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New Orleans: Where Entertainment and Culture Unite

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New Orleans: Where Entertainment and Culture Unite
St. Louis Cemetery No. 1; Photo Credit: Greg Johnson

Whether or not you’ve ever traveled to New Orleans, you’ve likely heard about it from a friend.  After all, it’s where the famed Mardi Gras festival explodes onto the scene each February, and where much of Southern jazz and Blues were born.  It’s where the unique architecture of the French Quarter resides, attracting millions of tourists to walk the cobbled streets and taste the beignets each year.  But there’s so much more to New Orleans than just its old, historic buildings, fantastic food, and famous celebrations.

New Orleans Cemeteries

The mere mention that you want to tour some cemeteries might garner a few suspicious looks from friends.  But take those same friends to one of New Orleans historic cemeteries, and they’ll surely be in awe.  St. Louis Cemetery #1, the most famous, was opened in 1789 and houses a variety of breathtaking above-ground vaults from the 18th and 19th centuries.  It can be a little creepy, especially when the sign at the entrance warns that any visit is at your own risk.  However, one can truly experience the history of the city on the cemetery grounds, in a way that isn’t possible anywhere else.  In fact, the cemetery is so popular that even Nicholas Cage purchased a pyramid-shaped tomb in the cemetery as his final resting place.

The French Quarter

New Orleans: Where Entertainment and Culture Unite
Photo Credit: By Justin Watt [Public domain], via Wikimedia Commons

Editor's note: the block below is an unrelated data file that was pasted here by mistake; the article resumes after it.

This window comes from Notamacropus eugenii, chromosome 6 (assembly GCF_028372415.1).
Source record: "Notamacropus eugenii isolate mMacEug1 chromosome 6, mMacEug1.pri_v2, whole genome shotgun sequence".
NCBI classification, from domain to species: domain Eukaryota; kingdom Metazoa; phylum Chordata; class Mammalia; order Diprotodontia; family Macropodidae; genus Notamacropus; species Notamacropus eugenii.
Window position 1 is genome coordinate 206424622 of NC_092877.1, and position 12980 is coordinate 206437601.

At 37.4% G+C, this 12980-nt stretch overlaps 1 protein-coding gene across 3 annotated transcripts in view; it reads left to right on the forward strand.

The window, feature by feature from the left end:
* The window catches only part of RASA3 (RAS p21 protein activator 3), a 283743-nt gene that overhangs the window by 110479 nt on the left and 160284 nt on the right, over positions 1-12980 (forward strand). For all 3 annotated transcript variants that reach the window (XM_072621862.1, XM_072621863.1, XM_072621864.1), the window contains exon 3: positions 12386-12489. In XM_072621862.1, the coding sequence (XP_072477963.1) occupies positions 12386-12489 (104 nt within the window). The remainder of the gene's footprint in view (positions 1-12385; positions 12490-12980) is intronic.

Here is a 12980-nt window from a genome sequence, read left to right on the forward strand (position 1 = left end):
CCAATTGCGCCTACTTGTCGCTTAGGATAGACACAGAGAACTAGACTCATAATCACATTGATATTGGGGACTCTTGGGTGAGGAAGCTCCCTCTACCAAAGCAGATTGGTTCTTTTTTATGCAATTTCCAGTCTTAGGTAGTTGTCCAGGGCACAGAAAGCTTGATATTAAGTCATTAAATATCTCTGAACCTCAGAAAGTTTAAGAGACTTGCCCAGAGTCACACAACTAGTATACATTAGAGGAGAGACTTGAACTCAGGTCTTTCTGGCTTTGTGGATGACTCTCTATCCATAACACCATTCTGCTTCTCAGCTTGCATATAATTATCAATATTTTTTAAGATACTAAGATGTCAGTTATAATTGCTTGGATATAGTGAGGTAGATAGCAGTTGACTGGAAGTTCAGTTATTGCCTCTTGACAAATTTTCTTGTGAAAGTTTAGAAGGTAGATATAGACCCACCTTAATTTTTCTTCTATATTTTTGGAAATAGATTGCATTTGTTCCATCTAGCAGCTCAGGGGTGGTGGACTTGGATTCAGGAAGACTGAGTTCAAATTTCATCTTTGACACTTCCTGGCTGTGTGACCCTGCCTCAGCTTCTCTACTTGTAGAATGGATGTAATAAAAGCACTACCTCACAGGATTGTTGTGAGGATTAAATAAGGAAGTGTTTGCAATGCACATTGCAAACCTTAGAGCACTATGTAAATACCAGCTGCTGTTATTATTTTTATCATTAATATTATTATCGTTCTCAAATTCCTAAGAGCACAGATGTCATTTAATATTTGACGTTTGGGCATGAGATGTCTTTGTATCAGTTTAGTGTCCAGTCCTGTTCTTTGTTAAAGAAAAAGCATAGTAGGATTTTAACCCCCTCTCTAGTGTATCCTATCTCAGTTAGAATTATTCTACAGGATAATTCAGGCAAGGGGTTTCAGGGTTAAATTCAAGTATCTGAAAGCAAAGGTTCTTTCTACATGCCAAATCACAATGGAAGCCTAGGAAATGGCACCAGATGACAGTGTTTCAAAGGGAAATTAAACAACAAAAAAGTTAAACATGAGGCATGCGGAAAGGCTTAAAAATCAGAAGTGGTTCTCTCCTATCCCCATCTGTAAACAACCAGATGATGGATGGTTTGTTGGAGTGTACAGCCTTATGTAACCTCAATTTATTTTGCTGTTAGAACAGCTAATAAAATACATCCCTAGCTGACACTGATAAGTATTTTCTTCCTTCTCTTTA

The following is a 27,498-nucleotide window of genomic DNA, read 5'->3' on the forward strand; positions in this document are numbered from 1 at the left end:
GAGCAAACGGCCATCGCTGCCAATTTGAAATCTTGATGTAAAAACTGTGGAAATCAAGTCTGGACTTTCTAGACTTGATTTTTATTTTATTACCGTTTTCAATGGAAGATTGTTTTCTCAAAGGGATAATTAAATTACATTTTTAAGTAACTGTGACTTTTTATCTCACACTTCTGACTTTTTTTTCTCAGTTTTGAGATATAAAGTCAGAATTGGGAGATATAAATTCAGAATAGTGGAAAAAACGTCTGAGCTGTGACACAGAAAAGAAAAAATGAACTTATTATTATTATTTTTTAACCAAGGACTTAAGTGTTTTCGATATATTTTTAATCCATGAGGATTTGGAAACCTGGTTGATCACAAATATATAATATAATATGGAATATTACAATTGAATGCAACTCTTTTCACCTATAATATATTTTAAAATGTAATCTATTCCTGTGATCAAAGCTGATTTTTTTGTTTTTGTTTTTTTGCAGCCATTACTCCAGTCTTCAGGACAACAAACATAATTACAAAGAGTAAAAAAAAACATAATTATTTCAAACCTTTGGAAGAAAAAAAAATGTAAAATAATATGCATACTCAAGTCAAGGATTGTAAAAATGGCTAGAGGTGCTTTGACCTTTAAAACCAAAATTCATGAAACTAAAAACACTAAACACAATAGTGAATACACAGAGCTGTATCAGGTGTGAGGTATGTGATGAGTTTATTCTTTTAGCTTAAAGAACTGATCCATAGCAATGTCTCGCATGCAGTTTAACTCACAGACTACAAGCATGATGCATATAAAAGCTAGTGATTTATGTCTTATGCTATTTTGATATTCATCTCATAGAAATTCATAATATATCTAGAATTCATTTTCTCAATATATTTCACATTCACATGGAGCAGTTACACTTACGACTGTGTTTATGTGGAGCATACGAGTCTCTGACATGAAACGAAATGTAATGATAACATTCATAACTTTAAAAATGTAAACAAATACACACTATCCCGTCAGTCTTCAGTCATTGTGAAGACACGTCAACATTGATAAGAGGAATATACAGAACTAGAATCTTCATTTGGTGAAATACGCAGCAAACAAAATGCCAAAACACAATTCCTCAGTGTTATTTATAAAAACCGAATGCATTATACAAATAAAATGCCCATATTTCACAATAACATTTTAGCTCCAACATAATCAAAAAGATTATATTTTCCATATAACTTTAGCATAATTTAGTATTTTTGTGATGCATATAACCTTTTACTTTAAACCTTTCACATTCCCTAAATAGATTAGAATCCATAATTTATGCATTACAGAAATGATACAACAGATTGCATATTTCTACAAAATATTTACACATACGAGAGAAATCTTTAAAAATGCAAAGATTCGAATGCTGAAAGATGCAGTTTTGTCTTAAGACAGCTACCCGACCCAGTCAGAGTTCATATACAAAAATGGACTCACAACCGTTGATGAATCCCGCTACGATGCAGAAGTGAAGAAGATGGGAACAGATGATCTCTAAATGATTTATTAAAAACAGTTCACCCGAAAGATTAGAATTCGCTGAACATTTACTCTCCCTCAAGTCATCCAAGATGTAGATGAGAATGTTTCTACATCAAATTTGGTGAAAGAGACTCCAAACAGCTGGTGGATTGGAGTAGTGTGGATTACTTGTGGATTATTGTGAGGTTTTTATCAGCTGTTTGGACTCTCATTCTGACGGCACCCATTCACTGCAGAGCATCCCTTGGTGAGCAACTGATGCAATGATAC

New Orlean’s French Quarter is known for hosting wild celebrations such as Mardi Gras, and housing the city’s lively and sometimes outrageous bar scene.  But there’s more to the French Quarter than dance parties and hand grenades.  The French Quarter actually features some of the most famous cuisine on the southern coast, vibrant culture, and its own style of New Orleans art.  Stroll down Royal Street for a peek at all different types of modern and contemporary art.  Stop in one of the French Quarter’s famed seafood restaurants for some freshly-plucked oysters or red beans and rice.  And of course, you must stop by Café Du Monde and have some famous beignets on your way to the French Market.  They’ve been serving coffee and baked goods in that exact spot since 1862.

Jackson Square

Perched along the great Mississippi River, you’ll encounter one of the most beautiful public squares in the south.  Jackson Square, with its unique cathedral-like architecture, bronze statues, and wide expanse of lush greenery, has been featured in numerous movies, and continues to be a site that attracts travelers from all walks of life.  And if you’re in search of a masterpiece, it also serves as the home base for an open-air artist’s colony.  Although Jackson Square is surrounded by restaurants and shops, it’s entirely free to visit.  So, grab a beignet from Café Du Monde, find a park bench, and spend the day doing something most travelers love doing: people watching.

New Orleans Tours

Guided tours offer access to all of New Orleans, but with the added bonus of a knowledgeable guide.  Current tours available in New Orleans:

  • Cemetery Tours
  • Plantation Tours
  • French Quarter Tours
  • Cultural and Historical Tours
  • Neighborhood Tours
  • Horse and Carriage Tours

To see what’s going on in New Orleans, and browse the different types of yours and their availability, check out New Orleans Online.

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